Format

Send to:

Choose Destination
See comment in PubMed Commons below
J Mol Biol. 2011 Mar 4;406(4):545-51. doi: 10.1016/j.jmb.2010.12.018. Epub 2010 Dec 28.

Probing membrane protein unfolding with pulse proteolysis.

Author information

  • 1Department of Medicinal Chemistry and Molecular Pharmacology, Purdue University, 575 Stadium Mall Drive, West Lafayette, IN 47907-2091, USA.

Abstract

Technical challenges have greatly impeded the investigation of membrane protein folding and unfolding. To develop a new tool that facilitates the study of membrane proteins, we tested pulse proteolysis as a probe for membrane protein unfolding. Pulse proteolysis is a method to monitor protein folding and unfolding, which exploits the significant difference in proteolytic susceptibility between folded and unfolded proteins. This method requires only a small amount of protein and, in many cases, may be used with unpurified proteins in cell lysates. To evaluate the effectiveness of pulse proteolysis as a probe for membrane protein unfolding, we chose Halobacterium halobium bacteriorhodopsin (bR) as a model system. The denaturation of bR in SDS has been investigated extensively by monitoring the change in the absorbance at 560 nm (A(560)). In this work, we demonstrate that denaturation of bR by SDS results in a significant increase in its susceptibility to proteolysis by subtilisin. When pulse proteolysis was applied to bR incubated in varying concentrations of SDS, the remaining intact protein determined by electrophoresis shows a cooperative transition. The midpoint of the cooperative transition (C(m)) shows excellent agreement with that determined by A(560). The C(m) values determined by pulse proteolysis for M56A and Y57A bRs are also consistent with the measurements made by A(560). Our results suggest that pulse proteolysis is a quantitative tool to probe membrane protein unfolding. Combining pulse proteolysis with Western blotting may allow the investigation of membrane protein unfolding in situ without overexpression or purification.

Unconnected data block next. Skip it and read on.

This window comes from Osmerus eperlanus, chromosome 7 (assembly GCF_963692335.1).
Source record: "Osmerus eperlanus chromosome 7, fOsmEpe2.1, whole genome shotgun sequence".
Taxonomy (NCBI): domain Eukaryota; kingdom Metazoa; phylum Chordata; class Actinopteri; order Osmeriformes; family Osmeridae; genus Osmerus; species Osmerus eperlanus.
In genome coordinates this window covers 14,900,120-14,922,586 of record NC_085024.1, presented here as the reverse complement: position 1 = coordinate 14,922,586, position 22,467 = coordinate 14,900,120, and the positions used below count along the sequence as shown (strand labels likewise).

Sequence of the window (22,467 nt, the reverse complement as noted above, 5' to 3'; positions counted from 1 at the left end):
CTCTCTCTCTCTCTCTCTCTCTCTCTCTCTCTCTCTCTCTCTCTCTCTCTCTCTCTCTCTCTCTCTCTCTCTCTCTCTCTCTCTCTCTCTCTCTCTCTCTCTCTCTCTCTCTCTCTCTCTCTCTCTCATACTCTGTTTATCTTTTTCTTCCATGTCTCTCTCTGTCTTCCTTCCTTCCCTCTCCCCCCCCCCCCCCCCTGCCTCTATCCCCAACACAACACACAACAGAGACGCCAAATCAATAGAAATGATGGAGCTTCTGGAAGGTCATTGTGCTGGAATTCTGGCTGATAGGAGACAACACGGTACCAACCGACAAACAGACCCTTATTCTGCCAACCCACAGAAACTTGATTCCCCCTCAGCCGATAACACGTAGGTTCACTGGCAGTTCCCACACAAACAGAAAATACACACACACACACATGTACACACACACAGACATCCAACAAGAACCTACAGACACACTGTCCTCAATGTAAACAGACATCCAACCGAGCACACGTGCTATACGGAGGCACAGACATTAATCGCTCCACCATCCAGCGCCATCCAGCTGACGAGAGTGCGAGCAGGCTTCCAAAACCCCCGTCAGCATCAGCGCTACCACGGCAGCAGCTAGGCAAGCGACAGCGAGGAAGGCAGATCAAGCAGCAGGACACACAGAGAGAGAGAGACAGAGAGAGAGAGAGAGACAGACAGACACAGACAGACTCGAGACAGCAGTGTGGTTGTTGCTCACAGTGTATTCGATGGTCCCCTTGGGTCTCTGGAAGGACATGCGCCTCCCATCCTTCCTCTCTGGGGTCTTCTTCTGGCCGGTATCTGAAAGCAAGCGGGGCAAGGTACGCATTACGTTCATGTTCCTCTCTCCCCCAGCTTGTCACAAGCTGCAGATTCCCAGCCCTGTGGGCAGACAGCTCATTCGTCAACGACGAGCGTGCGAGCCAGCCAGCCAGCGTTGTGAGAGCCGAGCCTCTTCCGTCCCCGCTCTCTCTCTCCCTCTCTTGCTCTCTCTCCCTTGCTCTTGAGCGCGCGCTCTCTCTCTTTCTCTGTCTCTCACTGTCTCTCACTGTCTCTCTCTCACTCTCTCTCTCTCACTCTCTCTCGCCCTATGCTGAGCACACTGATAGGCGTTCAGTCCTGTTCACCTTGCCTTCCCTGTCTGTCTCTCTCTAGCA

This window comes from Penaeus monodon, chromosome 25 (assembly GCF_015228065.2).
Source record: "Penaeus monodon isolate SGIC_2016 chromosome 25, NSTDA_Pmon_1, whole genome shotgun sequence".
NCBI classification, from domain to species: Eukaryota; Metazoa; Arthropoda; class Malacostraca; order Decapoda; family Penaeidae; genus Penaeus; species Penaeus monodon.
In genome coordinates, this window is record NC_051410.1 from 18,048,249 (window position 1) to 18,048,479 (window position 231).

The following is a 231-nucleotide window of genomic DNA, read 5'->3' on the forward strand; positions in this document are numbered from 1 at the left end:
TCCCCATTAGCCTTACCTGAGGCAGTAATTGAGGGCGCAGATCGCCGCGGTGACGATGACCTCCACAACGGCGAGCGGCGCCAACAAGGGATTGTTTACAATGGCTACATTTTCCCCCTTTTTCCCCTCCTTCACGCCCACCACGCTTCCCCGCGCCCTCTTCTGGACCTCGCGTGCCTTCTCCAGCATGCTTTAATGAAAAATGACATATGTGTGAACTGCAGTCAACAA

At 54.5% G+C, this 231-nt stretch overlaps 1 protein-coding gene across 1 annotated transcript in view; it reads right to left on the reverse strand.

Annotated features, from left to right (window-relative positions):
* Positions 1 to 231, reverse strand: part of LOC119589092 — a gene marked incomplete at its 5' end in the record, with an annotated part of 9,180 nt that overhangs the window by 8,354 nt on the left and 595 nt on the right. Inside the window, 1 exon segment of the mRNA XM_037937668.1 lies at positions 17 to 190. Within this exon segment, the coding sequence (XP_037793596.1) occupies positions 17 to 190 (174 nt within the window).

Copyright © 2011 Elsevier Ltd. All rights reserved.

PMID:
21192947
[PubMed - indexed for MEDLINE]
PMCID:
PMC3039306
Free PMC Article
PubMed Commons home

PubMed Commons

0 comments
How to join PubMed Commons

    Supplemental Content

    Full text links

    Icon for Elsevier Science Icon for PubMed Central
    Loading ...
    Write to the Help Desk